downsizing

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  • noun

Synonyms for downsizing

the reduction of expenditures in order to become financially stable

References in periodicals archive ?
Table 1 shows the number of downsizings per year across the sample.
Table 4 reports results of random effects panel probit analyses of downsizings of 5 percent or more.
The flip side of that is, all of those companies have done a lot of downsizing.
In addition to the downsizing and the impact it's had on engineering and construction companies, it's also had a similar impact on the technology suppliers and responsiveness, Traywick explained.
Respondents expected the following factors to drive downsizing in the next several years:
The bottom line is that downsizing is widely used as a management tool to keep organizations responsive, competitive, and resilient.
All firms experienced at least four downsizings during the 1990s, with one firm showing six.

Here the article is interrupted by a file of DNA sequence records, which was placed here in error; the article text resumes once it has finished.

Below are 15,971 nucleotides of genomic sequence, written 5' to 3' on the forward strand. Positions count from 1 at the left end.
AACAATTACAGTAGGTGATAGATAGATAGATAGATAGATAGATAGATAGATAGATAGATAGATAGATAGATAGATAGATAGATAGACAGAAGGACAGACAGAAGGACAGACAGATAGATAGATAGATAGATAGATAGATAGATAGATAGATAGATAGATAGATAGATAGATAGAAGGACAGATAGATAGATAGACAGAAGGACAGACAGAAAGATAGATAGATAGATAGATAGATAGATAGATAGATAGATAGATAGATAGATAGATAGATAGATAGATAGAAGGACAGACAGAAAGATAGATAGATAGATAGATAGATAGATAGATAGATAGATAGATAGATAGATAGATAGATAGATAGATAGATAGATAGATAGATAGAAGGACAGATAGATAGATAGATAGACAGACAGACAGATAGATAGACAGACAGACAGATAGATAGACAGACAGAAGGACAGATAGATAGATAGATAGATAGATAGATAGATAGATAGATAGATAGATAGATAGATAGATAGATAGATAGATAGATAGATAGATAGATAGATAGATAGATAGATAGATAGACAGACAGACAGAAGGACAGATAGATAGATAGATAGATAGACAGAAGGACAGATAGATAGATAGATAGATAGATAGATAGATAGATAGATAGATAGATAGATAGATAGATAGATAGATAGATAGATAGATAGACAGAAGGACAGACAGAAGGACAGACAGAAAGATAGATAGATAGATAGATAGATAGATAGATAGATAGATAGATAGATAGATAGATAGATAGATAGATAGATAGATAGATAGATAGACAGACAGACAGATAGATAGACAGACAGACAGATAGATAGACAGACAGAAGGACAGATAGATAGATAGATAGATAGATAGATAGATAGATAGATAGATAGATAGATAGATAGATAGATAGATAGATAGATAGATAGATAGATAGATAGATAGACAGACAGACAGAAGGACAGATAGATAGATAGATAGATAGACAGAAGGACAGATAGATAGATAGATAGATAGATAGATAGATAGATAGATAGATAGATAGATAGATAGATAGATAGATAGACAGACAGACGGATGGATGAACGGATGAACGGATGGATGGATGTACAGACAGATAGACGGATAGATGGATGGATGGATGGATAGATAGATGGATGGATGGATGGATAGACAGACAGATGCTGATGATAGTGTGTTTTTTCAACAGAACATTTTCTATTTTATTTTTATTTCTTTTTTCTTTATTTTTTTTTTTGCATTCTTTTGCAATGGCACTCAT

To some extent, that which is similar about cost-savings-, strategic-, and merger-and-acquisition-related downsizings may be more consequential than that which makes them different.
Time lapse between consecutive downsizings (TIMELAPSE).
The widespread implementation of downsizing and its repercussions at company level and the national (or even global) economy make it a topic of major relevance for study.
Downsizing is "the planned elimination of positions or jobs" (Cascio, 1993, p.
The purpose of this paper is to investigate long-term stock price performance, of firms that announce downsizing actions.
Alas, memories of feeling cheated last a long time, and the practice of downsizing to maintain price points has contributed to long-term erosion of brand trust and loyalty.
By 1989 the corporate merger, restructuring, downsizing, capsizing mania started to subside, and communicators were being brought back to help pick up the pieces.
Organizational downsizing as a change management strategy has been adopted for more than two decades (Gandolfi, 2007).